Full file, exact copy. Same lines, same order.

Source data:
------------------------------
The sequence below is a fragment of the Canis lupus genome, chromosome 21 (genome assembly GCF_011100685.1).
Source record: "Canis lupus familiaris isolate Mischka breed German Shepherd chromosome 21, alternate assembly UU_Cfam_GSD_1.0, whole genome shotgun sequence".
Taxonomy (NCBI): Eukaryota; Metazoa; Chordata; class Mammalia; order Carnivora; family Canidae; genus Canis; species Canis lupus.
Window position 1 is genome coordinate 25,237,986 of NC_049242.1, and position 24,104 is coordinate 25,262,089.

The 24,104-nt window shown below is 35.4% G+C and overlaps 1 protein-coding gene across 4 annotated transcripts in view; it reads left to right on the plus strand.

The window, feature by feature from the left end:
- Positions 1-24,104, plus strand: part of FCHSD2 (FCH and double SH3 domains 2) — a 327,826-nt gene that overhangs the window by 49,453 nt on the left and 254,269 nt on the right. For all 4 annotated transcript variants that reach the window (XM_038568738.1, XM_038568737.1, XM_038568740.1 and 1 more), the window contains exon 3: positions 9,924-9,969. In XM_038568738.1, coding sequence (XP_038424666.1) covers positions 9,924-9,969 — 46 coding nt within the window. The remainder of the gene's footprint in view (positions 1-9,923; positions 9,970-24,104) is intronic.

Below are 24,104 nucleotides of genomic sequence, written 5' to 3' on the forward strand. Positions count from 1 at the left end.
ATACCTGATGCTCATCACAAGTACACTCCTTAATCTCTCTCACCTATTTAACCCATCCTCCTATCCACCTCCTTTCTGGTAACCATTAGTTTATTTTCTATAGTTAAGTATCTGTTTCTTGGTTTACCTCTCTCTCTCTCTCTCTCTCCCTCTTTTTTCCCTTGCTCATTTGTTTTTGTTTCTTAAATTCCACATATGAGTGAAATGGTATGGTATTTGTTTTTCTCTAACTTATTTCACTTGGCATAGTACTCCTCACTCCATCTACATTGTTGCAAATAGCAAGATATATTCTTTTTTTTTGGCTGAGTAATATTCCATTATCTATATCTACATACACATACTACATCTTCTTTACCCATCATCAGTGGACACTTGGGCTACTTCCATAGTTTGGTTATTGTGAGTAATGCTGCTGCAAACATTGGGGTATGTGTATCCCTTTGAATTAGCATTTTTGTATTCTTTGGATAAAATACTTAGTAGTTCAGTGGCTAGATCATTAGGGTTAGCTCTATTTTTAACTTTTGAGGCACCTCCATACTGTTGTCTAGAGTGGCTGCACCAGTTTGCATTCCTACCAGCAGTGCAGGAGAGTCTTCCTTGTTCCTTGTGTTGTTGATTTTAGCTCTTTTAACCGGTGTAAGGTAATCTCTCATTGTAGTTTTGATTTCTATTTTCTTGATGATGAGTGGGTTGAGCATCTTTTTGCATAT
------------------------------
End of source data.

The sequence below is a fragment of the Canis lupus genome, chromosome 21 (genome assembly GCF_011100685.1).
Source record: "Canis lupus familiaris isolate Mischka breed German Shepherd chromosome 21, alternate assembly UU_Cfam_GSD_1.0, whole genome shotgun sequence".
Taxonomy (NCBI): Eukaryota; Metazoa; Chordata; class Mammalia; order Carnivora; family Canidae; genus Canis; species Canis lupus.
Window position 1 is genome coordinate 25,237,986 of NC_049242.1, and position 24,104 is coordinate 25,262,089.

The 24,104-nt window shown below is 35.4% G+C and overlaps 1 protein-coding gene across 4 annotated transcripts in view; it reads left to right on the plus strand.

The window, feature by feature from the left end:
- Positions 1-24,104, plus strand: part of FCHSD2 (FCH and double SH3 domains 2) — a 327,826-nt gene that overhangs the window by 49,453 nt on the left and 254,269 nt on the right. For all 4 annotated transcript variants that reach the window (XM_038568738.1, XM_038568737.1, XM_038568740.1 and 1 more), the window contains exon 3: positions 9,924-9,969. In XM_038568738.1, coding sequence (XP_038424666.1) covers positions 9,924-9,969 — 46 coding nt within the window. The remainder of the gene's footprint in view (positions 1-9,923; positions 9,970-24,104) is intronic.

Below are 24,104 nucleotides of genomic sequence, written 5' to 3' on the forward strand. Positions count from 1 at the left end.
ATACCTGATGCTCATCACAAGTACACTCCTTAATCTCTCTCACCTATTTAACCCATCCTCCTATCCACCTCCTTTCTGGTAACCATTAGTTTATTTTCTATAGTTAAGTATCTGTTTCTTGGTTTACCTCTCTCTCTCTCTCTCTCTCCCTCTTTTTTCCCTTGCTCATTTGTTTTTGTTTCTTAAATTCCACATATGAGTGAAATGGTATGGTATTTGTTTTTCTCTAACTTATTTCACTTGGCATAGTACTCCTCACTCCATCTACATTGTTGCAAATAGCAAGATATATTCTTTTTTTTTGGCTGAGTAATATTCCATTATCTATATCTACATACACATACTACATCTTCTTTACCCATCATCAGTGGACACTTGGGCTACTTCCATAGTTTGGTTATTGTGAGTAATGCTGCTGCAAACATTGGGGTATGTGTATCCCTTTGAATTAGCATTTTTGTATTCTTTGGATAAAATACTTAGTAGTTCAGTGGCTAGATCATTAGGGTTAGCTCTATTTTTAACTTTTGAGGCACCTCCATACTGTTGTCTAGAGTGGCTGCACCAGTTTGCATTCCTACCAGCAGTGCAGGAGAGTCTTCCTTGTTCCTTGTGTTGTTGATTTTAGCTCTTTTAACCGGTGTAAGGTAATCTCTCATTGTAGTTTTGATTTCTATTTTCTTGATGATGAGTGGGTTGAGCATCTTTTTGCATAT